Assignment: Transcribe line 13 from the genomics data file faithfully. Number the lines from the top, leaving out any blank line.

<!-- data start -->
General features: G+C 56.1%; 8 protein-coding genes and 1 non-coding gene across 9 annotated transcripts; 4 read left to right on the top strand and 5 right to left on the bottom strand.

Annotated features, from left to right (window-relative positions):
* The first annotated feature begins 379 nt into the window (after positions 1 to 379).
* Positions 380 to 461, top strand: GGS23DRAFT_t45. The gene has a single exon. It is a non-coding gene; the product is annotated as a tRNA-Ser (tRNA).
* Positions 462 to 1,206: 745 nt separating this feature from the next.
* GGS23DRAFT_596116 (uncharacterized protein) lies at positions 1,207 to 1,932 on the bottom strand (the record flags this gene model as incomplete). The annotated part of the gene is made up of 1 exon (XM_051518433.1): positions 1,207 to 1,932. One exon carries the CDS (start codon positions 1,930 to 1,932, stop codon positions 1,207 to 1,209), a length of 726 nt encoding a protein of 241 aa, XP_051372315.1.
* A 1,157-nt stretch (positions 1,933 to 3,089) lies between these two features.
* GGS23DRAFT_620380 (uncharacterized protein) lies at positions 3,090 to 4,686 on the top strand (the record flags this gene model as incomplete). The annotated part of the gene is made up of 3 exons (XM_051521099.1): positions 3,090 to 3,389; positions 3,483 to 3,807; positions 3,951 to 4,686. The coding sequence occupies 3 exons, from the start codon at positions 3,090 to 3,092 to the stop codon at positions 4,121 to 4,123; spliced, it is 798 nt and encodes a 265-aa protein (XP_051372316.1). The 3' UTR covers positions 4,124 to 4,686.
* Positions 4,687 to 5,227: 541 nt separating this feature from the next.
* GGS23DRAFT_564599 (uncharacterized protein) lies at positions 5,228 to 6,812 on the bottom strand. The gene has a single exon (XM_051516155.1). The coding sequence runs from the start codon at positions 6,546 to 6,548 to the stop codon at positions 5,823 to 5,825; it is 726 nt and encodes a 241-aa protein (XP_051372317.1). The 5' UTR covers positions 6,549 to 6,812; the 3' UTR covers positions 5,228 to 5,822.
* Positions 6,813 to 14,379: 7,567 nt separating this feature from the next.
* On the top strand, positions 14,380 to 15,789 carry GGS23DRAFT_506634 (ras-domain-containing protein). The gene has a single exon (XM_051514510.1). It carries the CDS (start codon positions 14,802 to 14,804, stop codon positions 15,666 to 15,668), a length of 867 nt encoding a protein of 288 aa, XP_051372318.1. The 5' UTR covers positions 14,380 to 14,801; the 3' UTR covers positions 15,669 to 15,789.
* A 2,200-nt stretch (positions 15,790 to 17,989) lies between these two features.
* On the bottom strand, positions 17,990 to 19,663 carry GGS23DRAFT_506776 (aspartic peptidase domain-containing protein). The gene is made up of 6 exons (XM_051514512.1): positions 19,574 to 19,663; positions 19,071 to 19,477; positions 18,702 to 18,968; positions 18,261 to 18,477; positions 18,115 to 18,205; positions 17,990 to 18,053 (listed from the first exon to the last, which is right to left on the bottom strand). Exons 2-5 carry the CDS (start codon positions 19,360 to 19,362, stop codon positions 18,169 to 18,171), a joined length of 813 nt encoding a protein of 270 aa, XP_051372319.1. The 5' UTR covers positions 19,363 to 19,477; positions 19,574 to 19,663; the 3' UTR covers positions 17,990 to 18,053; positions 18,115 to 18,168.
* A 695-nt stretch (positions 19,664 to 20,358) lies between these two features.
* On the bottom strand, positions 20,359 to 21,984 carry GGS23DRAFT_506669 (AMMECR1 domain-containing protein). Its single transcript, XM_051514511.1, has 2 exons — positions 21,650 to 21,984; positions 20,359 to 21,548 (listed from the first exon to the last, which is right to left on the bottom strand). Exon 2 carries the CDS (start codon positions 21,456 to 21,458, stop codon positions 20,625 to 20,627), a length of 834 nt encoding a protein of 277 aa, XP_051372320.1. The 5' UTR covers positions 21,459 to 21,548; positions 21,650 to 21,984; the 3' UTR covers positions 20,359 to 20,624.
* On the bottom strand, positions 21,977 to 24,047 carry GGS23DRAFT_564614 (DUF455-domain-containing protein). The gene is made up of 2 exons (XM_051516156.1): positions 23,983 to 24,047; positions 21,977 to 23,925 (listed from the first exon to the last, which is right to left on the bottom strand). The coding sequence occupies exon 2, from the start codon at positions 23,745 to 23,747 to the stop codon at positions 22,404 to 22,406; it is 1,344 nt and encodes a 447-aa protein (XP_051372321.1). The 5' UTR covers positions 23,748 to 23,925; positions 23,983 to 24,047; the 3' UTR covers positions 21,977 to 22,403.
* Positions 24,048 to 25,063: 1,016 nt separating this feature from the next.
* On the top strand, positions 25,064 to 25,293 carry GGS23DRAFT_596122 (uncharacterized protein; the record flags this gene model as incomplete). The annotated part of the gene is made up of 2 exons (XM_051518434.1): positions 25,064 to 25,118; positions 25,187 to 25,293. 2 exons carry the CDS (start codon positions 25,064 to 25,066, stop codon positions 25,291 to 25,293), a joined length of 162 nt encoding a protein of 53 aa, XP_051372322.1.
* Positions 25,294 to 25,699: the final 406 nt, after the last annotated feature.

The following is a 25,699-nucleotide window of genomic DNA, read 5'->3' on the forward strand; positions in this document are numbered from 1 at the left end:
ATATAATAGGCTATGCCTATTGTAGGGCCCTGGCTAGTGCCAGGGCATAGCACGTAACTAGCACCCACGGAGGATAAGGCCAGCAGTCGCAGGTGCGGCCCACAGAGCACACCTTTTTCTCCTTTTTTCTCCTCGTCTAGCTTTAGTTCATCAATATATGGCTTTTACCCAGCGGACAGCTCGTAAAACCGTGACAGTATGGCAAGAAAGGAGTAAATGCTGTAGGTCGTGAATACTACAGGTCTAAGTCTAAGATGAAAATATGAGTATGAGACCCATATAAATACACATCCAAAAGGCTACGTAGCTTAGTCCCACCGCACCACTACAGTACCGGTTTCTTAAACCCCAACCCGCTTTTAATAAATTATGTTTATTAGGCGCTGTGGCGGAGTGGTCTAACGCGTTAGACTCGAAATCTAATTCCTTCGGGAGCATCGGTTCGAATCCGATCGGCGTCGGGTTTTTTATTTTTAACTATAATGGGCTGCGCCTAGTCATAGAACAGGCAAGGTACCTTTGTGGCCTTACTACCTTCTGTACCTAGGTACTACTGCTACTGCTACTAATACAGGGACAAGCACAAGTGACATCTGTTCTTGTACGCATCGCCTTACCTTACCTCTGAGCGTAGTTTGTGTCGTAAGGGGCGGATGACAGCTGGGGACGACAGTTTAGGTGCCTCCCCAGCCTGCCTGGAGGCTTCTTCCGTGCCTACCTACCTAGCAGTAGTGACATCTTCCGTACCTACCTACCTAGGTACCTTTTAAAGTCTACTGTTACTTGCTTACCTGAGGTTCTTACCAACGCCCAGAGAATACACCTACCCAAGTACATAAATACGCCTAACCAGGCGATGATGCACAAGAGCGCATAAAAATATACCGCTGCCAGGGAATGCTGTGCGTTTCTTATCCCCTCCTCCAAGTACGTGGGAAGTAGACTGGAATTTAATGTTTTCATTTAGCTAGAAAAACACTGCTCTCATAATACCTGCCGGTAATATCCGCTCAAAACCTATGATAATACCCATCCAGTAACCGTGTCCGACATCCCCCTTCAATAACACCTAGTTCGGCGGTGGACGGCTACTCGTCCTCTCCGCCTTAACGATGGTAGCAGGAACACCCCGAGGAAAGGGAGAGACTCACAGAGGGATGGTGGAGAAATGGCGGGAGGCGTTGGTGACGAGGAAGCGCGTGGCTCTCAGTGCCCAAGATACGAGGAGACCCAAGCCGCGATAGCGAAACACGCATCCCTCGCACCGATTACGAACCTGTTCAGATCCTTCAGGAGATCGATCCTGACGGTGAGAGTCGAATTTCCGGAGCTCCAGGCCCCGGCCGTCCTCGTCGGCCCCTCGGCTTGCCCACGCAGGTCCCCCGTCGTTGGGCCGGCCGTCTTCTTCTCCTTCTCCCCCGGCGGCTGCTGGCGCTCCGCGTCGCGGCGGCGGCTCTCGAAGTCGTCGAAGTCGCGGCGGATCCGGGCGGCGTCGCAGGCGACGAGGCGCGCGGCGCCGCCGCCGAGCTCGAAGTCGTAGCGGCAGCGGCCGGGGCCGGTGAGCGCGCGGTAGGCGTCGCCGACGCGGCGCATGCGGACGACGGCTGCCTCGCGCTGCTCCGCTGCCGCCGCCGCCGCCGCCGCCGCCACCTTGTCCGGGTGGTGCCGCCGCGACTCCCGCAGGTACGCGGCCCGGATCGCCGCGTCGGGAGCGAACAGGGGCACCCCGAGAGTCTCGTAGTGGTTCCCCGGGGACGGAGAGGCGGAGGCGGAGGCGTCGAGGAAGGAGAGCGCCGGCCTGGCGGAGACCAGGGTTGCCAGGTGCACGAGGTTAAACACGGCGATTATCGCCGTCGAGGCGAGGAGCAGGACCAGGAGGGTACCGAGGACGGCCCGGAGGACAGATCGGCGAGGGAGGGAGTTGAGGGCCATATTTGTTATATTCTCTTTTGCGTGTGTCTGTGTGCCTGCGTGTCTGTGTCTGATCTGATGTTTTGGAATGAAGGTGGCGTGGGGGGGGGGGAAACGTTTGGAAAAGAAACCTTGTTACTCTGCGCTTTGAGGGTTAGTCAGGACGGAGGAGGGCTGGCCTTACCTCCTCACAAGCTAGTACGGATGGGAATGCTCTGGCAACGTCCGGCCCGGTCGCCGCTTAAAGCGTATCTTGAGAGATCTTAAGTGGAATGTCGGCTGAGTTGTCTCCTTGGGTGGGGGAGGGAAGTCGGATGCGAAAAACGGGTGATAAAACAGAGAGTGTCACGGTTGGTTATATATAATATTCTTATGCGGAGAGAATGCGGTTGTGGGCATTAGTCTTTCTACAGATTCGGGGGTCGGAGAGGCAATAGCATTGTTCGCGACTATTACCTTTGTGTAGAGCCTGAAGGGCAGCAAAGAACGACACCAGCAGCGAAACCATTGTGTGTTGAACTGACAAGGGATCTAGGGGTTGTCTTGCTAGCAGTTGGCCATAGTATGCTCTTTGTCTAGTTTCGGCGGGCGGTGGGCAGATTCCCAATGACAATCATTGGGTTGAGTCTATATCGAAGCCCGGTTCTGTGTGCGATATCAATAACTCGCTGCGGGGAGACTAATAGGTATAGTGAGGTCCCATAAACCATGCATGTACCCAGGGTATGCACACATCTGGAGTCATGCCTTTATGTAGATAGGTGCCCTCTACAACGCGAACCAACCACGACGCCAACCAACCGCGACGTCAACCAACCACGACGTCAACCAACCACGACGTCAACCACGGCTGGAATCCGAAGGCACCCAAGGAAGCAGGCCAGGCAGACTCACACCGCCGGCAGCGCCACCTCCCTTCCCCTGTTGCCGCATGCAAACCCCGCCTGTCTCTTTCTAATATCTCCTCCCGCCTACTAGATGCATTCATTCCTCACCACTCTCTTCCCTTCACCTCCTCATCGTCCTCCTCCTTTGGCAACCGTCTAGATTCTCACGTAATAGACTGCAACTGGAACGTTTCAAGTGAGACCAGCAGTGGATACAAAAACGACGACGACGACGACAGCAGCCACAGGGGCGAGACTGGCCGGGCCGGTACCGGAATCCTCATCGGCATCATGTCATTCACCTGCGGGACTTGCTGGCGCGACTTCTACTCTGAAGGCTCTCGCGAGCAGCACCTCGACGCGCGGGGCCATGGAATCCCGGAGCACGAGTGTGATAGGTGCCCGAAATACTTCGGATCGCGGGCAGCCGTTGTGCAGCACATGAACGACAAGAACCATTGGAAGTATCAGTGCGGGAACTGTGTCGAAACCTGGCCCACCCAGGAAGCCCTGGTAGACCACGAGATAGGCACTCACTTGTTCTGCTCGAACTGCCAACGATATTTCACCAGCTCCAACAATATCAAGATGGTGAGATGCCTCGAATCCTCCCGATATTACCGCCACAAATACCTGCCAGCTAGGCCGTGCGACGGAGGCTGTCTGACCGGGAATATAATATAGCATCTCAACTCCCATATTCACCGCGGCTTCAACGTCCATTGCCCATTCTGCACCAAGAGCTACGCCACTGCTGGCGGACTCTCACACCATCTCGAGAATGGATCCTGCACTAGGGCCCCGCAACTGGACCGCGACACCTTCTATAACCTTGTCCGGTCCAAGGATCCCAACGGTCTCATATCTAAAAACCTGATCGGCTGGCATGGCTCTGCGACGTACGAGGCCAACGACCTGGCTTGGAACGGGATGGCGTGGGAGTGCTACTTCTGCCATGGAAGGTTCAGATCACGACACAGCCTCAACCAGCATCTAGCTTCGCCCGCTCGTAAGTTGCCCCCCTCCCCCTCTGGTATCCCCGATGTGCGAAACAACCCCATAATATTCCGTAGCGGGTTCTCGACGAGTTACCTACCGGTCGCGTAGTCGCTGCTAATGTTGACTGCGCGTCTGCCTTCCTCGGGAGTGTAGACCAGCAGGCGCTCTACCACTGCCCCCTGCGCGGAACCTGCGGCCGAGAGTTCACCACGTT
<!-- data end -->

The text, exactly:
* A 2,200-nt stretch (positions 15,790 to 17,989) lies between these two features.